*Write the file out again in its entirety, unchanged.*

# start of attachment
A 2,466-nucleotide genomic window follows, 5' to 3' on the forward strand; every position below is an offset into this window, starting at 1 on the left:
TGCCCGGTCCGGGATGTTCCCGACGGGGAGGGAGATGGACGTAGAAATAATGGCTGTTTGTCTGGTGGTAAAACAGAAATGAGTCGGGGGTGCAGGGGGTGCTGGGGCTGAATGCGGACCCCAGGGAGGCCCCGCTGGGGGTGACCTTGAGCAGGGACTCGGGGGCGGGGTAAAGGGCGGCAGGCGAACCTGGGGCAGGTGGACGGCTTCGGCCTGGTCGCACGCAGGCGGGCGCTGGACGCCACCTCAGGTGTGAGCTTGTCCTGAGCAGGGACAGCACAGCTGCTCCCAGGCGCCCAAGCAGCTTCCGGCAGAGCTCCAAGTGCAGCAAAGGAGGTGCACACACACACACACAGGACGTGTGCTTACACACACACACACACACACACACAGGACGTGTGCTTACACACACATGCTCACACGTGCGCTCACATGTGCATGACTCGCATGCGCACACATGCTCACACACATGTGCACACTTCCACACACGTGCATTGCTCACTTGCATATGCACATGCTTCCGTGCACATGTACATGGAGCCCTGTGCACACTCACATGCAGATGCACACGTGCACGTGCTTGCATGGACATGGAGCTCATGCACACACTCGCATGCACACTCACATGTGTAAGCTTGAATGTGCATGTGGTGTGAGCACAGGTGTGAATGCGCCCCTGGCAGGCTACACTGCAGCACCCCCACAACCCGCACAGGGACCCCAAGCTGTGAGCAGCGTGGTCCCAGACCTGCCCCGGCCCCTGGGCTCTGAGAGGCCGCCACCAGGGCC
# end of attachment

A 2,466-nucleotide genomic window follows, 5' to 3' on the forward strand; every position below is an offset into this window, starting at 1 on the left:
TGCCCGGTCCGGGATGTTCCCGACGGGGAGGGAGATGGACGTAGAAATAATGGCTGTTTGTCTGGTGGTAAAACAGAAATGAGTCGGGGGTGCAGGGGGTGCTGGGGCTGAATGCGGACCCCAGGGAGGCCCCGCTGGGGGTGACCTTGAGCAGGGACTCGGGGGCGGGGTAAAGGGCGGCAGGCGAACCTGGGGCAGGTGGACGGCTTCGGCCTGGTCGCACGCAGGCGGGCGCTGGACGCCACCTCAGGTGTGAGCTTGTCCTGAGCAGGGACAGCACAGCTGCTCCCAGGCGCCCAAGCAGCTTCCGGCAGAGCTCCAAGTGCAGCAAAGGAGGTGCACACACACACACACAGGACGTGTGCTTACACACACACACACACACACACACAGGACGTGTGCTTACACACACATGCTCACACGTGCGCTCACATGTGCATGACTCGCATGCGCACACATGCTCACACACATGTGCACACTTCCACACACGTGCATTGCTCACTTGCATATGCACATGCTTCCGTGCACATGTACATGGAGCCCTGTGCACACTCACATGCAGATGCACACGTGCACGTGCTTGCATGGACATGGAGCTCATGCACACACTCGCATGCACACTCACATGTGTAAGCTTGAATGTGCATGTGGTGTGAGCACAGGTGTGAATGCGCCCCTGGCAGGCTACACTGCAGCACCCCCACAACCCGCACAGGGACCCCAAGCTGTGAGCAGCGTGGTCCCAGACCTGCCCCGGCCCCTGGGCTCTGAGAGGCCGCCACCAGGGCC